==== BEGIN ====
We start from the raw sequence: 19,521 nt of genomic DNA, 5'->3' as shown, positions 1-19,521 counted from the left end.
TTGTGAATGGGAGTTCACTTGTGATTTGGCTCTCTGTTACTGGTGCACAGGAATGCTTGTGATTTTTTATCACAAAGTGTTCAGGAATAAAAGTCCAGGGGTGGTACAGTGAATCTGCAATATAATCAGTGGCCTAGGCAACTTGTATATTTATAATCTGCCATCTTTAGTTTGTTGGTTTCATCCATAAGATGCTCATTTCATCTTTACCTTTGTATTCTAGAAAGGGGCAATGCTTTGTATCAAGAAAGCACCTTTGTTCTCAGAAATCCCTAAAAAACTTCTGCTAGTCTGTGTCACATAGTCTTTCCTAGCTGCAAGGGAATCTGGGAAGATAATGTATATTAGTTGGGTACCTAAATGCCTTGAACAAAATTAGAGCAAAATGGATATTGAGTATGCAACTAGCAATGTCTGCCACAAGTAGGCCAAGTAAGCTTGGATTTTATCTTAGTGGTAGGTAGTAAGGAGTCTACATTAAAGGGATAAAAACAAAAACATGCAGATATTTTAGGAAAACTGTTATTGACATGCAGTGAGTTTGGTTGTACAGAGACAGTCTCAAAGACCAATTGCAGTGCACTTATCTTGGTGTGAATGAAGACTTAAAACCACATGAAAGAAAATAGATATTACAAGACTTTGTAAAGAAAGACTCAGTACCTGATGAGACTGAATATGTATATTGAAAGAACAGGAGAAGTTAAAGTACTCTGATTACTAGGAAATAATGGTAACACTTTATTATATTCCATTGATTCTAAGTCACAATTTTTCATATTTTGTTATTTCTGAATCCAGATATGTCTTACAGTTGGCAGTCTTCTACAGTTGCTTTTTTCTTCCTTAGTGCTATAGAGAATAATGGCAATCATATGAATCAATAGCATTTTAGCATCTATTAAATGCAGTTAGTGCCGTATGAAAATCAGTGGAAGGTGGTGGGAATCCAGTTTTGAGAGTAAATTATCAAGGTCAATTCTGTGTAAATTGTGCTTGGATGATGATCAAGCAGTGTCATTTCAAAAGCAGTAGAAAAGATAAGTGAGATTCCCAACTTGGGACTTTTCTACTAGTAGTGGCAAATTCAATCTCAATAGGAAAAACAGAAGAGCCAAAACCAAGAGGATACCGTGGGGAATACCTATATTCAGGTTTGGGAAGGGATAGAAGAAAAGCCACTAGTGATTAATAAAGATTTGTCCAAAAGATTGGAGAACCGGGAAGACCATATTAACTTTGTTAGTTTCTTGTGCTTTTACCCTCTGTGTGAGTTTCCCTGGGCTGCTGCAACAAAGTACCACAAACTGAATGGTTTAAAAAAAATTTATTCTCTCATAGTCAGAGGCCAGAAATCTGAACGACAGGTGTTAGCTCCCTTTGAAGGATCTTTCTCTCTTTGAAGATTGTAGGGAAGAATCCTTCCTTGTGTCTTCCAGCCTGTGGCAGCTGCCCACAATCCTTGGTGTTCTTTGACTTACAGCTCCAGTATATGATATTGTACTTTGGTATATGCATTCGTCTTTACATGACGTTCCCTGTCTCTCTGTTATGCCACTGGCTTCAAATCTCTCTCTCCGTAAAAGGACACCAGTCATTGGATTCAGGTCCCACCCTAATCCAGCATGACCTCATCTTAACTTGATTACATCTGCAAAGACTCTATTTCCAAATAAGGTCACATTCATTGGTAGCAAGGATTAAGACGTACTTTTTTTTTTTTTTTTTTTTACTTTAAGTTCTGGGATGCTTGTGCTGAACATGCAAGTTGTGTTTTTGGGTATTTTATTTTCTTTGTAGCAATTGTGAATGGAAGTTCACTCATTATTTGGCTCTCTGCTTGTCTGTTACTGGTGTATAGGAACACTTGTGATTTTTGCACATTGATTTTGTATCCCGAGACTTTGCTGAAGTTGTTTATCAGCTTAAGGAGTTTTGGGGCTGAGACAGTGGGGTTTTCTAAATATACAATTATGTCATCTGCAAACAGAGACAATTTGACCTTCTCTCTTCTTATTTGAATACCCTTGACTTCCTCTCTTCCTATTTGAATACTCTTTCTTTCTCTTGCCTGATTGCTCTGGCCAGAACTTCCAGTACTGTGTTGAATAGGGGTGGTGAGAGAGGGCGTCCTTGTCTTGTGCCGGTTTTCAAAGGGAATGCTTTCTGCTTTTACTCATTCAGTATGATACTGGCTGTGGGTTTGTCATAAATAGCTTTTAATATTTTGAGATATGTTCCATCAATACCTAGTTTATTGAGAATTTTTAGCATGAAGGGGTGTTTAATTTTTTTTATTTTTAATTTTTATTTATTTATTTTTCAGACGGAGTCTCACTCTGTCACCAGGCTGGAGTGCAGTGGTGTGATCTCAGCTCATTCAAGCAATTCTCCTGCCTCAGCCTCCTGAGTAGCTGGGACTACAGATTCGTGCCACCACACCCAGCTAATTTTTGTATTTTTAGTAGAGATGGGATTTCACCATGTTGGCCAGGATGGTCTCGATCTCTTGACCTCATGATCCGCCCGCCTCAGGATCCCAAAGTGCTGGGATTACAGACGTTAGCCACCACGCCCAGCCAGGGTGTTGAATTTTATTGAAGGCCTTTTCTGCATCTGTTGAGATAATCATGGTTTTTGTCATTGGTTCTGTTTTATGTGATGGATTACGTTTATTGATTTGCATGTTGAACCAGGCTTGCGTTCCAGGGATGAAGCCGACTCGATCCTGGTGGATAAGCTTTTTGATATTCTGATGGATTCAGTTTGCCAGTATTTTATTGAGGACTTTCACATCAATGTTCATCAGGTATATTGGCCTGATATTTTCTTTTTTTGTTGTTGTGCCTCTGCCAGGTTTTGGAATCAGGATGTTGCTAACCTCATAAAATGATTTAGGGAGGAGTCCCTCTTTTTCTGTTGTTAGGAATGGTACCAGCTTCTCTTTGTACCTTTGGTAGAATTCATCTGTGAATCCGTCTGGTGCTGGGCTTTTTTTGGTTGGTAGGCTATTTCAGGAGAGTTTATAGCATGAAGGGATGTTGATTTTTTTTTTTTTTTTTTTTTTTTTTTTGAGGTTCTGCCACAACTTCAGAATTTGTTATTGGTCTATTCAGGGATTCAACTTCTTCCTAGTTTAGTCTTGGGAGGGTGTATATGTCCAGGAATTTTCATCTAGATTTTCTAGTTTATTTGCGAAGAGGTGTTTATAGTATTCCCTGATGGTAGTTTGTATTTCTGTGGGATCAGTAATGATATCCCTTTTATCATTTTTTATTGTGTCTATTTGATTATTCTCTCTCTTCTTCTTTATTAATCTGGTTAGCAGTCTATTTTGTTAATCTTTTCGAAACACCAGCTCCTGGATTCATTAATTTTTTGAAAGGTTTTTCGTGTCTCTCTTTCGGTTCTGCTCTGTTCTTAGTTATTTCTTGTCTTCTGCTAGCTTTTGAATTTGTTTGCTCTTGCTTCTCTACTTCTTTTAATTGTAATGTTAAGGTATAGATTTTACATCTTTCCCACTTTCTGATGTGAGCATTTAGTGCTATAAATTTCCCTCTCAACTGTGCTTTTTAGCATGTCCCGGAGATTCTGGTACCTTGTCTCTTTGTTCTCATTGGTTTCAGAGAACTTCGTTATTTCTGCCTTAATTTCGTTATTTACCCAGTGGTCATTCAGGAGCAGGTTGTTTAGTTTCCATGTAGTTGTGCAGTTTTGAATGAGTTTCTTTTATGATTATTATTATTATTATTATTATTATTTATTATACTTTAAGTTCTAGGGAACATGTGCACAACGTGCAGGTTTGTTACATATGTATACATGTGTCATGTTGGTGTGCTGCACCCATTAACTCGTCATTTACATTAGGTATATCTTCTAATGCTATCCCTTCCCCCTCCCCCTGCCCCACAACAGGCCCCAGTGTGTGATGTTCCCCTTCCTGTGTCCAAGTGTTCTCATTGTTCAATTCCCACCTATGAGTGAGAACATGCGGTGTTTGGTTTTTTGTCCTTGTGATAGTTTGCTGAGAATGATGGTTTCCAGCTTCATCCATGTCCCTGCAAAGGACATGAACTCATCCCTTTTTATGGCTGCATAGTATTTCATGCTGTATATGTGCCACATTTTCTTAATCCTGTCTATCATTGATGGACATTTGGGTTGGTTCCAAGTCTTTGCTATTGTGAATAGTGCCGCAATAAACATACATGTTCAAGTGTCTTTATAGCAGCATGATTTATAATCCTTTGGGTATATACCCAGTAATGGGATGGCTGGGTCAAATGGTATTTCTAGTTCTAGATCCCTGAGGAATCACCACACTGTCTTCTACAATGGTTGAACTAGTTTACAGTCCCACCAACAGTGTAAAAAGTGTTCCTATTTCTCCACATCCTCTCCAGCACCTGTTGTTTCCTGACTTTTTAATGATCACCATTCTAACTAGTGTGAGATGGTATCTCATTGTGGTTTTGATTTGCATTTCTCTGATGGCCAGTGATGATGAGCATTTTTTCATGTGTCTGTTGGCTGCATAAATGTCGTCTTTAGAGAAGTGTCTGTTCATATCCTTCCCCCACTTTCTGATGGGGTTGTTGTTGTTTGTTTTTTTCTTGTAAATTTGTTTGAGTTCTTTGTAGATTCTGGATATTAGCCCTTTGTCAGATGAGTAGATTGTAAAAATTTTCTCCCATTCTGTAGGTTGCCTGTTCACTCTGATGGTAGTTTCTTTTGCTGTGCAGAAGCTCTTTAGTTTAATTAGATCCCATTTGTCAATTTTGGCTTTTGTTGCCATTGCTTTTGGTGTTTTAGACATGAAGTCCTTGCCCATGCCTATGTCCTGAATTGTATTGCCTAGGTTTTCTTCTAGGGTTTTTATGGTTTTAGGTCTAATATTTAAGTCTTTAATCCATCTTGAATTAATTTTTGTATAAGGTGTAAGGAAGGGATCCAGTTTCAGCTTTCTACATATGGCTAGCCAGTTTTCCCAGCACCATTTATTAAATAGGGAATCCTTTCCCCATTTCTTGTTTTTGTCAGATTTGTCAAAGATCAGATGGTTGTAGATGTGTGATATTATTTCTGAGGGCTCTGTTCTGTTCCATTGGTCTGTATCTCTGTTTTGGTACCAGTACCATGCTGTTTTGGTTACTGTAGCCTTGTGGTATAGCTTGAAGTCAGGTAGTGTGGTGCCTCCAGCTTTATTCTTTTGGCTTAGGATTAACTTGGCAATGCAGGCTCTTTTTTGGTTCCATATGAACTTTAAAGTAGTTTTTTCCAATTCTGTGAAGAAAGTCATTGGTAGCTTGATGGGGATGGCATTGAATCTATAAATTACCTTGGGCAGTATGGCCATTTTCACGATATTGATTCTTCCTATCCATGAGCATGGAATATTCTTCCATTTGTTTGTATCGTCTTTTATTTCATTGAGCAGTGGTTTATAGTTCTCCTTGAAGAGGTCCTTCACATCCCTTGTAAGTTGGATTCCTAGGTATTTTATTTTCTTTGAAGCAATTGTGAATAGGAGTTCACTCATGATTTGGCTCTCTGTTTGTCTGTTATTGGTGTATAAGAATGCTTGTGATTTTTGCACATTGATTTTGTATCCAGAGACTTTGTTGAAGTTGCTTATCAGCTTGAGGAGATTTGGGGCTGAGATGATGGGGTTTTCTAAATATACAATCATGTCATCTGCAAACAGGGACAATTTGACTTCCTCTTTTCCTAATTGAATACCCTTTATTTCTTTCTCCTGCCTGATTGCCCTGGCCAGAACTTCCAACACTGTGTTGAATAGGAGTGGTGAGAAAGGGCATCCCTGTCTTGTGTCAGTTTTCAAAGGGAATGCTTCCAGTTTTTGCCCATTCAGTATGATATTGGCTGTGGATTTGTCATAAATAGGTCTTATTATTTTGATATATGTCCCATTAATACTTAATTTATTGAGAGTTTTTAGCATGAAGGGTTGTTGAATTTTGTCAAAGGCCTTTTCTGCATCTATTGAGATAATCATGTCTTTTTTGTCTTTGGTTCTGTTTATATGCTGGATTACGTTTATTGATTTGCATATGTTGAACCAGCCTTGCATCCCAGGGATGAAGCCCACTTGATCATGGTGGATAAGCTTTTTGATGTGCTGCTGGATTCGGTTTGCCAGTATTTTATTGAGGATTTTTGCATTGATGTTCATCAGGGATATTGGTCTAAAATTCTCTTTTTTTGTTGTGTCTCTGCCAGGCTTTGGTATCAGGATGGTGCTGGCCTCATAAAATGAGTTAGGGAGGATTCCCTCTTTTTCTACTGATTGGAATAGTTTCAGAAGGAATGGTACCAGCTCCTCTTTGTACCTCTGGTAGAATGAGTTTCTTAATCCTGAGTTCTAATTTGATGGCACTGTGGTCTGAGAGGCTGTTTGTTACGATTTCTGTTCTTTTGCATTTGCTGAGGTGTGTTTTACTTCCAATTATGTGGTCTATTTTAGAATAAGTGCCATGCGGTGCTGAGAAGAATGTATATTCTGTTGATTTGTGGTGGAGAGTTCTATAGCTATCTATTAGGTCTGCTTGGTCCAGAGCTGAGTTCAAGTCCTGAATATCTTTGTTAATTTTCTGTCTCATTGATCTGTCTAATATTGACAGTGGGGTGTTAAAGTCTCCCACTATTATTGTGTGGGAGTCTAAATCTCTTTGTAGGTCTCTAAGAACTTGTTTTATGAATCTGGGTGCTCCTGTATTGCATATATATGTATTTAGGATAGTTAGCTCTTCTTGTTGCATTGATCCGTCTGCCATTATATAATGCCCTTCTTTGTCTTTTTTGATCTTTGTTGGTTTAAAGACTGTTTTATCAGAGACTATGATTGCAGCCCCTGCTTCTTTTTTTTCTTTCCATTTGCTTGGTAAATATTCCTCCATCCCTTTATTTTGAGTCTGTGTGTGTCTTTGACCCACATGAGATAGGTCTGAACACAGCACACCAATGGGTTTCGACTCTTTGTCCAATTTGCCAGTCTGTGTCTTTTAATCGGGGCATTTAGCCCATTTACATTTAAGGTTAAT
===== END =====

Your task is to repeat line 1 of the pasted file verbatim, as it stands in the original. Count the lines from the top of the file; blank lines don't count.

We start from the raw sequence: 19,521 nt of genomic DNA, 5'->3' as shown, positions 1-19,521 counted from the left end.